I keep talking about Marinke in the present tense, but I first learned about her through the Mandalas for Marinke project which was created in response to her suicide in June 2015. Knowing that she struggled with depression and crocheted to help herself deal with it just makes all these projects seem that much more precious to me. She was able to capture the light with her hook and yarn. It’s sad to think that the dark defeated her.
My recent dragon fixation has shifted to dinosaurs. I’m not sure how I got the itch to combine dinosaurs and yarn, but I’m apparently not the only one. There are some amazing dinosaur patterns out there, in a full range of styles.
In fact, Deramores has a plethora of free dinosaur patterns for both knitters and crocheters, including the two I mentioned above. Definitely check out their other offerings, including with the exciting news that archeologists have discovered the first knitting dinosaur, the Derasaur. (They posted that on April 1. Do you think that means something?)
While I’m sharing fun dino-knits, I can’t pass up sharing Katie Bradley’s charming tortoise “cozies”. She knits these covers (or costumes, depending on how you look at it) for her many pet tortoises. She’s made them pumpkin covers, shark fins, and, of course, dinosaur spikes.
To get the full fun of her creations, watch this short video of her pets modeling their cozies.
I’m not willing to tell you what exactly I am up to with my own dinosaur knitting project. So here’s a teaser picture to give you a hint.
Any dino-knits in your life? Feel free to share them here.
I’ve been trying to figure out how to spend my birthday money. The list has gotten so long that I now have way more I want to buy than money to spend. The list includes everything from new headphones to a new dictionary to yarn for a big project to a new purse. Suddenly, it hit me. What if I combined two of my wants into one? I could cross two things off my list and save a little money in the process.
I ruled out knitting headphones and went straight for knitting a new bag. Not that I need any, really. I’m a bit of a bag junkie. I’ve got plenty of them lying around and yet I’m always ready to add one more to the collection. I’ve knit some bags before, including the colorful East Meets West Satchel designed by Kerin Dimeler-Laurence. So I know the joy of making my own bags.
As soon as it occurred to me that I might make my new bag myself, I was online looking for ideas. Here are some of the ones that appealed to me most. (None of them actually look like the bag I think I need, but that’s not that important, right?) Some are projects made by individuals, others are available as patterns or kits from distributors. I’m not endorsing or guaranteeing anything or anyone, just sharing the things I found interesting.
The first project that caught my eye was a wonderful crocheted house bag by The Twisted Yarn. An original design, this bag has lots of lovely detail on the outside plus some good design features (like a lining) that would make it a bag you can actually use. (The pattern is not available yet, but she says it will be soon.)
While I am theoretically looking for a new purse, I found myself perusing backpacks instead. The patterns were more whimsical and appealing to my “I refuse to be a grown-up” tastes. Morehouse Farm carries a bunch of kits for animal-themed bags and backpacks that are probably intended for kids. My favorite design? The elephants, both the backpack and the little purse.
I love snow and I hate snow. I love how peaceful the world feels as it’s falling. Everyone hides inside and waits for the storm to end and we wind up with a world that looks new and magical in its fluffy coat. Unfortunately, I don’t tolerate the cold well, and all that whiteness eventually gets on my nerves. It doesn’t take long before the dreamy, peaceful landscape seems barren and dead. I need some color to help warm me up.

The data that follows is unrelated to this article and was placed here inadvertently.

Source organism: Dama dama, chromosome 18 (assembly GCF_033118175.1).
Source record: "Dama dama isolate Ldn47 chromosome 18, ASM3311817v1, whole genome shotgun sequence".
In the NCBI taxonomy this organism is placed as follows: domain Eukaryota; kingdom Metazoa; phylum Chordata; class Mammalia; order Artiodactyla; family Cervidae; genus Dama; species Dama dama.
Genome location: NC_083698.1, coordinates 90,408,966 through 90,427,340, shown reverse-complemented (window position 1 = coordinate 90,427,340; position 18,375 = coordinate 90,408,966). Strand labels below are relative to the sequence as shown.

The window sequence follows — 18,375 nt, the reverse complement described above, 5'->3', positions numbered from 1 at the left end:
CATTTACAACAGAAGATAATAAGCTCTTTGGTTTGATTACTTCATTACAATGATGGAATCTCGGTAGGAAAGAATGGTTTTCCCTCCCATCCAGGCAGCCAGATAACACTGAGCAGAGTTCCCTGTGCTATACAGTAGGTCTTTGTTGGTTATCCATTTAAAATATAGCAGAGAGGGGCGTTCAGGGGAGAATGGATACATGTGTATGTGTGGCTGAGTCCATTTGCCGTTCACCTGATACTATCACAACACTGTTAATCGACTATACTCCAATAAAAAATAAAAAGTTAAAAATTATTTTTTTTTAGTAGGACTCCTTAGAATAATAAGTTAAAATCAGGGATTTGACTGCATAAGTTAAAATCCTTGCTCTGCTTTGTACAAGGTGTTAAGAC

When I lived in upstate New York, the darkness of the winters would weigh me down. My favorite antidote was color therapy: I’d spend my lunch hour at my favorite quilt store, wandering through the rooms, absorbing all the colors displayed on the shelves of fabric. I’d usually go home with at least a fat quarter of something new to play with, but the real benefit was being exposed to color to counter winter’s white, black, and gray.
Thanks to the internet, you can get color therapy without leaving the house. While I was soaking up the beautiful colors in other people’s projects, I realized the things I found were too cool not to share.
Part of my color therapy is just working with bright colors myself. Recently, I made some more crochet owls using Bunny Mummy’s free pattern. While I think the pattern is really cute, I was pretty sure smaller would be even cuter, so I dug out scraps of sock yarn and got to work. I’ve included the owl I made using worsted to give you an idea of the size difference.
A brightly colored project that made me smile, Graziela Leah’s DIY tea cozy uses an unusual crochet stitch. Click through to see some pictures of how the crocheted chain that goes up the side of the pot is made.
The pattern is very detailed and easy to follow, with lots of photos to help explain things. I used yarn instead of beads for the center of the eyes, but otherwise I followed directions. I even made the wings, although I don’t think it necessarily needs them.
My yarns were not all the same weight, so I doubled up on the thin ones. Instead of using a single yarn doubled, however, I put together two different light-weight yarns of similar shade, which gave the final project richer colors. The yellow (except for the beak) is two yarns, and the dark blue-purple is one strand of blue, one strand of purple.
The only thing I don’t like about this project is the size. I was hoping for a more petite owl, so I will try this again with a sock yarn and see if I can deal working that many stitches that small.
My other project from the week is a necklace I made while in Tucson. My sister gave me the beautiful cockatoo bead as a thank you for helping her out and I bought the rest of the beads at the show. Then she helped me finish it since my jewelry-making skills are rusty. I love how it came out.
Have you finished an art or craft project recently? Share it here!